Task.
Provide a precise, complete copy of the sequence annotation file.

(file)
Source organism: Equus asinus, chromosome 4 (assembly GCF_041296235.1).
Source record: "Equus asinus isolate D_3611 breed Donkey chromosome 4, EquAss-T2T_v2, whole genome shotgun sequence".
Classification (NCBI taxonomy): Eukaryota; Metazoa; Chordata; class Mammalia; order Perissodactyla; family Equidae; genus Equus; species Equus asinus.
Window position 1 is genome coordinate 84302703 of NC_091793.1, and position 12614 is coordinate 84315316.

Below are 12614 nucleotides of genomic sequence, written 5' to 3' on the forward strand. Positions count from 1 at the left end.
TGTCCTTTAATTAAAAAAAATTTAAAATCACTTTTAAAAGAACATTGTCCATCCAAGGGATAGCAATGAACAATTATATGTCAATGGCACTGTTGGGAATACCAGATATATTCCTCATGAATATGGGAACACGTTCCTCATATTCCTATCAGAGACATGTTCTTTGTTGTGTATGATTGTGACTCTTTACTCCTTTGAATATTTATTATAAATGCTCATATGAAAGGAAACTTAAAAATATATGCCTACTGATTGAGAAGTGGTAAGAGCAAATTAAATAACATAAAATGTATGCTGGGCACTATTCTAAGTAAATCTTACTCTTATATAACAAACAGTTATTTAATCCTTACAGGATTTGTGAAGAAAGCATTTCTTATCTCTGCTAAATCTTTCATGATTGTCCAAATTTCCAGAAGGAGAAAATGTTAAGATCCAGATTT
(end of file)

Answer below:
Source organism: Equus asinus, chromosome 4 (assembly GCF_041296235.1).
Source record: "Equus asinus isolate D_3611 breed Donkey chromosome 4, EquAss-T2T_v2, whole genome shotgun sequence".
Classification (NCBI taxonomy): Eukaryota; Metazoa; Chordata; class Mammalia; order Perissodactyla; family Equidae; genus Equus; species Equus asinus.
Window position 1 is genome coordinate 84302703 of NC_091793.1, and position 12614 is coordinate 84315316.

Below are 12614 nucleotides of genomic sequence, written 5' to 3' on the forward strand. Positions count from 1 at the left end.
TGTCCTTTAATTAAAAAAAATTTAAAATCACTTTTAAAAGAACATTGTCCATCCAAGGGATAGCAATGAACAATTATATGTCAATGGCACTGTTGGGAATACCAGATATATTCCTCATGAATATGGGAACACGTTCCTCATATTCCTATCAGAGACATGTTCTTTGTTGTGTATGATTGTGACTCTTTACTCCTTTGAATATTTATTATAAATGCTCATATGAAAGGAAACTTAAAAATATATGCCTACTGATTGAGAAGTGGTAAGAGCAAATTAAATAACATAAAATGTATGCTGGGCACTATTCTAAGTAAATCTTACTCTTATATAACAAACAGTTATTTAATCCTTACAGGATTTGTGAAGAAAGCATTTCTTATCTCTGCTAAATCTTTCATGATTGTCCAAATTTCCAGAAGGAGAAAATGTTAAGATCCAGATTT